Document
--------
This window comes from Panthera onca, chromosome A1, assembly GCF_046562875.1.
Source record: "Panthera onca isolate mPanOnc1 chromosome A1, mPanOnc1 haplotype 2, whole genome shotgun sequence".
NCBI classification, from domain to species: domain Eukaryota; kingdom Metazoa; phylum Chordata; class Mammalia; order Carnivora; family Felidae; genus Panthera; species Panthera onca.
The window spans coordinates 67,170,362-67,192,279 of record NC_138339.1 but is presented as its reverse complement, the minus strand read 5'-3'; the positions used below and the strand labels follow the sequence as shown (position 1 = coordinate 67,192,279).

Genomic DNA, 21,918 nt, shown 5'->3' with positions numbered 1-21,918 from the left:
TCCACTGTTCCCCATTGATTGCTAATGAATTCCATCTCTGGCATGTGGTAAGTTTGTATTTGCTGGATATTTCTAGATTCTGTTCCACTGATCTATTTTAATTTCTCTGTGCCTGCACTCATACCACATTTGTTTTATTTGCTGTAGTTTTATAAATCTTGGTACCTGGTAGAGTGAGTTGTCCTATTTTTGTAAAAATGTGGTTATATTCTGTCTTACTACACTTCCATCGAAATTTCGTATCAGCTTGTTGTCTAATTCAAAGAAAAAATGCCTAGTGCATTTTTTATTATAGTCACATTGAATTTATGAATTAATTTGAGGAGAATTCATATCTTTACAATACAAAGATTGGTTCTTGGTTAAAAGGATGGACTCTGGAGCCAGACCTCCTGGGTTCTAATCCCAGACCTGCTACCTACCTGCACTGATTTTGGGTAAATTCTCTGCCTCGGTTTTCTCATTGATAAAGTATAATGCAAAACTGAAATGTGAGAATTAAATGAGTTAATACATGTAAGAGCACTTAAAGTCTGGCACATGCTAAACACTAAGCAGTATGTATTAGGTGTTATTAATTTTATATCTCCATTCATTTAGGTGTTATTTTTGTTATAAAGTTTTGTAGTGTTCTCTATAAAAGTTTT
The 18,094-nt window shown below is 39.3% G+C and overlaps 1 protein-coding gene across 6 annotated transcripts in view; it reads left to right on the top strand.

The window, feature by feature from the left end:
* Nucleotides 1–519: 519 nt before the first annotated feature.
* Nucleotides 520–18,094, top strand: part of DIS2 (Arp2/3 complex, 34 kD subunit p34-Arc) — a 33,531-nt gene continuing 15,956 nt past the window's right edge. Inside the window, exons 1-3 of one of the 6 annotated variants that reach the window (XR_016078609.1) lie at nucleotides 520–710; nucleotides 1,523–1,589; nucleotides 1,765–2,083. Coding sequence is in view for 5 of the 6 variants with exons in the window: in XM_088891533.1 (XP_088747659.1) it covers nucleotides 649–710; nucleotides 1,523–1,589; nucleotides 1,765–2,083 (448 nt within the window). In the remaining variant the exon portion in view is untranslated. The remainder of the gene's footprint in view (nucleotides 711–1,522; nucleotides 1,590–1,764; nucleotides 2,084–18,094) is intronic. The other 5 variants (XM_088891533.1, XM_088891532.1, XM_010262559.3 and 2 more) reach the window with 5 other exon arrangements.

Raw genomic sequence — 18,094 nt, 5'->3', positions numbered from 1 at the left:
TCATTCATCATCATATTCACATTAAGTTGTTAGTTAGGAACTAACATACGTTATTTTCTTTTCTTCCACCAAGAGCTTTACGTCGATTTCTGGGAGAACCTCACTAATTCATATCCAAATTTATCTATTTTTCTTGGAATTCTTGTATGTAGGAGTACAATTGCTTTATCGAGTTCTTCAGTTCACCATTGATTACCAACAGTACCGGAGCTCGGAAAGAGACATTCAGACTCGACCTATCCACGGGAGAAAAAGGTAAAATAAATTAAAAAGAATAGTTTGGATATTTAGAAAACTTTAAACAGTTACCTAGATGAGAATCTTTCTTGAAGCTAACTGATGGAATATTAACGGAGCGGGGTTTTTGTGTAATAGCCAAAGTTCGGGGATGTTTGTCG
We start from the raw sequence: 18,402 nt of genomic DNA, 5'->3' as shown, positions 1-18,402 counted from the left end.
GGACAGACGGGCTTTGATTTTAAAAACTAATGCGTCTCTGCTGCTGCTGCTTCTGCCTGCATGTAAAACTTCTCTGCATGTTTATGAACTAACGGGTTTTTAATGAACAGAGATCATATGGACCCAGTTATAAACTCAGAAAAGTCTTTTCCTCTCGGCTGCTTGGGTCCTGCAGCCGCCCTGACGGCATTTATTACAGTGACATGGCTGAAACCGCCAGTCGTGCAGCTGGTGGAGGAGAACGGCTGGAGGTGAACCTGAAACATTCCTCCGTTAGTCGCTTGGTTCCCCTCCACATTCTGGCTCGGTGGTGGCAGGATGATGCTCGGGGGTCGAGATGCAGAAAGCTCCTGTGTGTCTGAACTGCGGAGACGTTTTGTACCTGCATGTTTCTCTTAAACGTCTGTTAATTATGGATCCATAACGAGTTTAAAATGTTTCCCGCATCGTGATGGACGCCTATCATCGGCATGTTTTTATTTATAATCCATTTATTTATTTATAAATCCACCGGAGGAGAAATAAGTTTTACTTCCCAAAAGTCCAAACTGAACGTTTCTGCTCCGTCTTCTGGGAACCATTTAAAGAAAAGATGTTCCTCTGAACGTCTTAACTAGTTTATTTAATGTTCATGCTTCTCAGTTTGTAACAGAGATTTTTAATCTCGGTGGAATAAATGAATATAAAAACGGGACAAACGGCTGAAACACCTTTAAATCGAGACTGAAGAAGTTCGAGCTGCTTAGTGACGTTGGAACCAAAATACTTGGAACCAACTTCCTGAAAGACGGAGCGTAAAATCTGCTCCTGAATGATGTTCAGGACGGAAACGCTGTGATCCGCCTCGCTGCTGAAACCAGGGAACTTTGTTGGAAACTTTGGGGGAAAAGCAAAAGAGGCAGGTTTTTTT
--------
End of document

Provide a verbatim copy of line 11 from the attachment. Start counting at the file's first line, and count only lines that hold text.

Raw genomic sequence — 18,094 nt, 5'->3', positions numbered from 1 at the left: